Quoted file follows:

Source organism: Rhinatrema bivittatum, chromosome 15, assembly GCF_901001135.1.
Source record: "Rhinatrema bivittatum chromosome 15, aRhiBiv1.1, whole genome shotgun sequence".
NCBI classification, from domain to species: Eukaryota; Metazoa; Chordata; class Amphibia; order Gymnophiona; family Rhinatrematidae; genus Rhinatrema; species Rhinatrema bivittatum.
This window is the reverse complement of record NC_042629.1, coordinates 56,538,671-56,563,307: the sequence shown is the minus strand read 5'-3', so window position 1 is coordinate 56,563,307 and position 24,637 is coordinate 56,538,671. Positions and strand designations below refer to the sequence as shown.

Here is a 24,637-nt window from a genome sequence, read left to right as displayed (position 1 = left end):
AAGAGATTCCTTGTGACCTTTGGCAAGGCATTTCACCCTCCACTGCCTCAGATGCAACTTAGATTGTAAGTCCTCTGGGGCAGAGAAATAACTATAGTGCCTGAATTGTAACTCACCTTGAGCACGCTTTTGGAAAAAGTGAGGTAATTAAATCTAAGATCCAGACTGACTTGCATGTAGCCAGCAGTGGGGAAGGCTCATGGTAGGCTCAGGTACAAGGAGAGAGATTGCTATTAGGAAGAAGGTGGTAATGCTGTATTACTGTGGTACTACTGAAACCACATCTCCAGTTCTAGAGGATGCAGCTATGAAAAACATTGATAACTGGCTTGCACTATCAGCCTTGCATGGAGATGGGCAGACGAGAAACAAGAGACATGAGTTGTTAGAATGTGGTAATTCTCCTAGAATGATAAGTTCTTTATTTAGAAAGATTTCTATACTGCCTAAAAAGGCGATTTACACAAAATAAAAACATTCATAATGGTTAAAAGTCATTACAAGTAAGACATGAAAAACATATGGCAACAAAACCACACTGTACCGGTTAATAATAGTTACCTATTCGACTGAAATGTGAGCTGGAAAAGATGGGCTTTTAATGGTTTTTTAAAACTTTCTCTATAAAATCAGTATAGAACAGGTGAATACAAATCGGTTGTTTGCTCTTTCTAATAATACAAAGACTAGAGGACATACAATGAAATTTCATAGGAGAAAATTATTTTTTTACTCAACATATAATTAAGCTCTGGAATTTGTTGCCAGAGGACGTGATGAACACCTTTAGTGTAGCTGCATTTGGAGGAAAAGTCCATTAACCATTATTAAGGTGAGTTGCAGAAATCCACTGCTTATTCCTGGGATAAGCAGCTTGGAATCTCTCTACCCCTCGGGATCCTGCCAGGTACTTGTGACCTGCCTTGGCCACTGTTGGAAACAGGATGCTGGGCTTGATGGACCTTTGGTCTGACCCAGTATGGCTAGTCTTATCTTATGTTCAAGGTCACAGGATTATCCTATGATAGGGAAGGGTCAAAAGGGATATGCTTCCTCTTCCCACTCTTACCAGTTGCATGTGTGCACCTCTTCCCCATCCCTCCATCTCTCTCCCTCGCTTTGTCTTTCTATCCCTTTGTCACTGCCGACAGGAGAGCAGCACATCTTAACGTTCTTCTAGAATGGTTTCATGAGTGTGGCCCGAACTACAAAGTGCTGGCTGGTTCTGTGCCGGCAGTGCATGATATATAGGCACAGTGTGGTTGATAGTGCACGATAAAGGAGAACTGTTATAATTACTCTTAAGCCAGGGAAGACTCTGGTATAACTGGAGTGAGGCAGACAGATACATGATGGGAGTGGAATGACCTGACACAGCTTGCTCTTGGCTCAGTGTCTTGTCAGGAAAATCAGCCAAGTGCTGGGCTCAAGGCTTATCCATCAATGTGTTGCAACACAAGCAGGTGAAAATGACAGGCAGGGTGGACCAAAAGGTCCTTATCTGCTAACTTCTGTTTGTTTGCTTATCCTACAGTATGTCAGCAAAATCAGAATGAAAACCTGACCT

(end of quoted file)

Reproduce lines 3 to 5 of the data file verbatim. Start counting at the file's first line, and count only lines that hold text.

NCBI classification, from domain to species: Eukaryota; Metazoa; Chordata; class Amphibia; order Gymnophiona; family Rhinatrematidae; genus Rhinatrema; species Rhinatrema bivittatum.
This window is the reverse complement of record NC_042629.1, coordinates 56,538,671-56,563,307: the sequence shown is the minus strand read 5'-3', so window position 1 is coordinate 56,563,307 and position 24,637 is coordinate 56,538,671. Positions and strand designations below refer to the sequence as shown.

Here is a 24,637-nt window from a genome sequence, read left to right as displayed (position 1 = left end):